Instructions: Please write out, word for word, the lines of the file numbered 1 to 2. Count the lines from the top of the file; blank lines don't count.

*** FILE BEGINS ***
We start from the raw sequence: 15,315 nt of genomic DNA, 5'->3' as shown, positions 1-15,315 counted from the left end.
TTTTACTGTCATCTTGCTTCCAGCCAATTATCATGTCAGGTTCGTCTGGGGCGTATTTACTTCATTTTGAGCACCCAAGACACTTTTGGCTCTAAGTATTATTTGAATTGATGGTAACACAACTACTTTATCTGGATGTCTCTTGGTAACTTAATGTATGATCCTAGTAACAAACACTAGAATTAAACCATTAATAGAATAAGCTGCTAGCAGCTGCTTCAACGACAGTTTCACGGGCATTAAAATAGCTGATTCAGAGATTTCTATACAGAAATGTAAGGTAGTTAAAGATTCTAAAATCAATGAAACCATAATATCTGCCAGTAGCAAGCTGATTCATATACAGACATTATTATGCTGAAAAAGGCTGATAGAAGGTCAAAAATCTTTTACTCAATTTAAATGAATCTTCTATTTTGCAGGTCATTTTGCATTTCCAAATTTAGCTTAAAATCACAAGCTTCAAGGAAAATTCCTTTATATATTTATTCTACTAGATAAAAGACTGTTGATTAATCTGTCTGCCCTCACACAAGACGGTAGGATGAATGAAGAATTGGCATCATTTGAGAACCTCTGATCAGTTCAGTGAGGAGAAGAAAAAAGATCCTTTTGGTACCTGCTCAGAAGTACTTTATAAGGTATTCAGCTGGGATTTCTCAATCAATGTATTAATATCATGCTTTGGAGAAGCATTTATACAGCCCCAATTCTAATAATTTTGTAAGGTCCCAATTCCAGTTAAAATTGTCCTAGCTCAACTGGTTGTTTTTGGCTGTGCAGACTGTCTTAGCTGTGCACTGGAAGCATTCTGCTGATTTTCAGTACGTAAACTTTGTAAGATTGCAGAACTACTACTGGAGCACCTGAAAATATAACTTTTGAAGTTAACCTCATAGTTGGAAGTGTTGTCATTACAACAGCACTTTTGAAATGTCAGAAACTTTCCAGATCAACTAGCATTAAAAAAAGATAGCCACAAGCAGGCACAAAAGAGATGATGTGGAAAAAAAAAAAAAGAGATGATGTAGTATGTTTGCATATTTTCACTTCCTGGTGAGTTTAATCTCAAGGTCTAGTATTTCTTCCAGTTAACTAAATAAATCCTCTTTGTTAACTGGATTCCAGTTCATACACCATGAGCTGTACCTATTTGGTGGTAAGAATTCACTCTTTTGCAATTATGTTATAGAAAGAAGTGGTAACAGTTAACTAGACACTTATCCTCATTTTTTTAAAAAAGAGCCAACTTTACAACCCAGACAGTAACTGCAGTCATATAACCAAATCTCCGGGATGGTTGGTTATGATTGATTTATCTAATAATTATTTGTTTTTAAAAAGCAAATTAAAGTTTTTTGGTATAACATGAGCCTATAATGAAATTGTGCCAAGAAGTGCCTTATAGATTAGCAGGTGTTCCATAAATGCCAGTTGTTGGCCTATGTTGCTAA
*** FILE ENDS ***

We start from the raw sequence: 15,315 nt of genomic DNA, 5'->3' as shown, positions 1-15,315 counted from the left end.
TTTTACTGTCATCTTGCTTCCAGCCAATTATCATGTCAGGTTCGTCTGGGGCGTATTTACTTCATTTTGAGCACCCAAGACACTTTTGGCTCTAAGTATTATTTGAATTGATGGTAACACAACTACTTTATCTGGATGTCTCTTGGTAACTTAATGTATGATCCTAGTAACAAACACTAGAATTAAACCATTAATAGAATAAGCTGCTAGCAGCTGCTTCAACGACAGTTTCACGGGCATTAAAATAGCTGATTCAGAGATTTCTATACAGAAATGTAAGGTAGTTAAAGATTCTAAAATCAATGAAACCATAATATCTGCCAGTAGCAAGCTGATTCATATACAGACATTATTATGCTGAAAAAGGCTGATAGAAGGTCAAAAATCTTTTACTCAATTTAAATGAATCTTCTATTTTGCAGGTCATTTTGCATTTCCAAATTTAGCTTAAAATCACAAGCTTCAAGGAAAATTCCTTTATATATTTATTCTACTAGATAAAAGACTGTTGATTAATCTGTCTGCCCTCACACAAGACGGTAGGATGAATGAAGAATTGGCATCATTTGAGAACCTCTGATCAGTTCAGTGAGGAGAAGAAAAAAGATCCTTTTGGTACCTGCTCAGAAGTACTTTATAAGGTATTCAGCTGGGATTTCTCAATCAATGTATTAATATCATGCTTTGGAGAAGCATTTATACAGCCCCAATTCTAATAATTTTGTAAGGTCCCAATTCCAGTTAAAATTGTCCTAGCTCAACTGGTTGTTTTTGGCTGTGCAGACTGTCTTAGCTGTGCACTGGAAGCATTCTGCTGATTTTCAGTACGTAAACTTTGTAAGATTGCAGAACTACTACTGGAGCACCTGAAAATATAACTTTTGAAGTTAACCTCATAGTTGGAAGTGTTGTCATTACAACAGCACTTTTGAAATGTCAGAAACTTTCCAGATCAACTAGCATTAAAAAAAGATAGCCACAAGCAGGCACAAAAGAGATGATGTGGAAAAAAAAAAAAAGAGATGATGTAGTATGTTTGCATATTTTCACTTCCTGGTGAGTTTAATCTCAAGGTCTAGTATTTCTTCCAGTTAACTAAATAAATCCTCTTTGTTAACTGGATTCCAGTTCATACACCATGAGCTGTACCTATTTGGTGGTAAGAATTCACTCTTTTGCAATTATGTTATAGAAAGAAGTGGTAACAGTTAACTAGACACTTATCCTCATTTTTTTAAAAAAGAGCCAACTTTACAACCCAGACAGTAACTGCAGTCATATAACCAAATCTCCGGGATGGTTGGTTATGATTGATTTATCTAATAATTATTTGTTTTTAAAAAGCAAATTAAAGTTTTTTGGTATAACATGAGCCTATAATGAAATTGTGCCAAGAAGTGCCTTATAGATTAGCAGGTGTTCCATAAATGCCAGTTGTTGGCCTATGTTGCTAA